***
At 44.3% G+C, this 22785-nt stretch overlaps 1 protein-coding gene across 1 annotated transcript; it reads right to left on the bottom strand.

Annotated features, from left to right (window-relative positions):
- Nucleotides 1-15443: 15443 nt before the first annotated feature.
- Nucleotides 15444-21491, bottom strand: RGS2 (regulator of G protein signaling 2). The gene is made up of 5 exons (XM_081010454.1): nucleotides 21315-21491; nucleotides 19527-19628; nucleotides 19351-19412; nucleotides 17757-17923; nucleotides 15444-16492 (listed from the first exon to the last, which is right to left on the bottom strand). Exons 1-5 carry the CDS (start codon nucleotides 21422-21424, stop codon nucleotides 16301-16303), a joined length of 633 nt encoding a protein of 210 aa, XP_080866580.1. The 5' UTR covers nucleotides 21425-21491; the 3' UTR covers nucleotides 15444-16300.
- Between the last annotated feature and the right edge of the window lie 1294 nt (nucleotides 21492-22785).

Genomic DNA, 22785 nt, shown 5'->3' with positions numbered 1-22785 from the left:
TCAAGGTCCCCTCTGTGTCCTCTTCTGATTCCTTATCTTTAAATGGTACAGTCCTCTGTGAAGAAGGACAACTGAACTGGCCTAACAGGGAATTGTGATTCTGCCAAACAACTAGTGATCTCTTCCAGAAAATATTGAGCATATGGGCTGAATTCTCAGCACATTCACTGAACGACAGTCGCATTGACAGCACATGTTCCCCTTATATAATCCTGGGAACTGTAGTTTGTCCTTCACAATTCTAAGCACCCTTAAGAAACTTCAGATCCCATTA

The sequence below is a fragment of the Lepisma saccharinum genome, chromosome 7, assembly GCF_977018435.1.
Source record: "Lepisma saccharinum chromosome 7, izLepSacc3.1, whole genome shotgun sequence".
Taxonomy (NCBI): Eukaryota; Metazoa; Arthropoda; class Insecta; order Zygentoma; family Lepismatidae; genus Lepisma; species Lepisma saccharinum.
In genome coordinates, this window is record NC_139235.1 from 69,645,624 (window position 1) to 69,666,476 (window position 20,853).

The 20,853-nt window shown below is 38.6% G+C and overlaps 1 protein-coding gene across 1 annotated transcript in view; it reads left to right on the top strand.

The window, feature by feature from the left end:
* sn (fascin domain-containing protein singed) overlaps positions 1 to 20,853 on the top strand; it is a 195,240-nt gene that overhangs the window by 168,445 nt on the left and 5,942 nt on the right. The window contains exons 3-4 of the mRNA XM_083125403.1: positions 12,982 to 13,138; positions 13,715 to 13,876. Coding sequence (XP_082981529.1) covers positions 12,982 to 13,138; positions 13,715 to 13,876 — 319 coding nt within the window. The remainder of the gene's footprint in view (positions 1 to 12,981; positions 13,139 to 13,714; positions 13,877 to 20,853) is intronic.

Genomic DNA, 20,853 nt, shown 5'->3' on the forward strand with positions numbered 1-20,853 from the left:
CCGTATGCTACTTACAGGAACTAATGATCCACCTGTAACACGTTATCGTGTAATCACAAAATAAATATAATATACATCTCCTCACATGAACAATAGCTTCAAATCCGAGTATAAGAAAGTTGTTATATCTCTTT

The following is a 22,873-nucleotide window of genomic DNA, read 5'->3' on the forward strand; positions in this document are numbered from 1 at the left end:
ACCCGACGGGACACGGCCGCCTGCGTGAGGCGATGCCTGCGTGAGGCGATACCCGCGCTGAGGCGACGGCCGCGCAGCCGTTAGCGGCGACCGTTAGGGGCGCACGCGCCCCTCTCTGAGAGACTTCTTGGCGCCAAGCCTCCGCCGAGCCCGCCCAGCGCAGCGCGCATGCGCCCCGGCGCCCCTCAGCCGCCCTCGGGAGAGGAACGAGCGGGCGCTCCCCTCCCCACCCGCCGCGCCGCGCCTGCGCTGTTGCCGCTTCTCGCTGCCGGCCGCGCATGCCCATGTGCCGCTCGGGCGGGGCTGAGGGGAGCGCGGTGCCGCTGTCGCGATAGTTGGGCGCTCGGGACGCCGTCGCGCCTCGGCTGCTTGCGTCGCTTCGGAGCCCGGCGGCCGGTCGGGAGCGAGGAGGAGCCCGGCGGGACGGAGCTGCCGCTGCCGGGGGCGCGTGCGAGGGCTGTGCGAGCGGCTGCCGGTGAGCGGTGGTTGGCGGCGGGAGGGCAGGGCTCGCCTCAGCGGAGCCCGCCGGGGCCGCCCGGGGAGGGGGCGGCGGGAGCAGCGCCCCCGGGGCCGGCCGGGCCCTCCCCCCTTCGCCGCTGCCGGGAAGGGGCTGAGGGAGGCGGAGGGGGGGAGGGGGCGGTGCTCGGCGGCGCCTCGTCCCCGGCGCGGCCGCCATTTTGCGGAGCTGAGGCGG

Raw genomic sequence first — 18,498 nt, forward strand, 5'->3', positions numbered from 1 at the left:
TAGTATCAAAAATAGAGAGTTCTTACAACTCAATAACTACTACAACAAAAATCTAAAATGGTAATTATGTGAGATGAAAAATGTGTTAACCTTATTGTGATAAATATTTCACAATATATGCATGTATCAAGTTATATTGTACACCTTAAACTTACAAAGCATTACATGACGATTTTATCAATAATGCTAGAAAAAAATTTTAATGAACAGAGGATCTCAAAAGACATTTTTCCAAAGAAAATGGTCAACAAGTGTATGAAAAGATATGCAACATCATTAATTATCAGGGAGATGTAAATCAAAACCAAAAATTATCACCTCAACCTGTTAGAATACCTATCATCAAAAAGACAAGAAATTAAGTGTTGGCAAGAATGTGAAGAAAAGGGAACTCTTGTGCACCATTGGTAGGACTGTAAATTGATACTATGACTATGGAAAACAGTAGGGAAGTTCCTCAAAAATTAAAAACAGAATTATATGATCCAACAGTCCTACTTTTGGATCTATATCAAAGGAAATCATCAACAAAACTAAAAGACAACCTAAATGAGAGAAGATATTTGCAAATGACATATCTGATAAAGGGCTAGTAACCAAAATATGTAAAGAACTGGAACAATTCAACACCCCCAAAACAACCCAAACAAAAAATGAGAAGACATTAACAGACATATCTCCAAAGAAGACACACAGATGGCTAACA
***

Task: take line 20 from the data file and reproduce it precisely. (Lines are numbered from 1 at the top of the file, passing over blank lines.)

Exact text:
TAGTATCAAAAATAGAGAGTTCTTACAACTCAATAACTACTACAACAAAAATCTAAAATGGTAATTATGTGAGATGAAAAATGTGTTAACCTTATTGTGATAAATATTTCACAATATATGCATGTATCAAGTTATATTGTACACCTTAAACTTACAAAGCATTACATGACGATTTTATCAATAATGCTAGAAAAAAATTTTAATGAACAGAGGATCTCAAAAGACATTTTTCCAAAGAAAATGGTCAACAAGTGTATGAAAAGATATGCAACATCATTAATTATCAGGGAGATGTAAATCAAAACCAAAAATTATCACCTCAACCTGTTAGAATACCTATCATCAAAAAGACAAGAAATTAAGTGTTGGCAAGAATGTGAAGAAAAGGGAACTCTTGTGCACCATTGGTAGGACTGTAAATTGATACTATGACTATGGAAAACAGTAGGGAAGTTCCTCAAAAATTAAAAACAGAATTATATGATCCAACAGTCCTACTTTTGGATCTATATCAAAGGAAATCATCAACAAAACTAAAAGACAACCTAAATGAGAGAAGATATTTGCAAATGACATATCTGATAAAGGGCTAGTAACCAAAATATGTAAAGAACTGGAACAATTCAACACCCCCAAAACAACCCAAACAAAAAATGAGAAGACATTAACAGACATATCTCCAAAGAAGACACACAGATGGCTAACA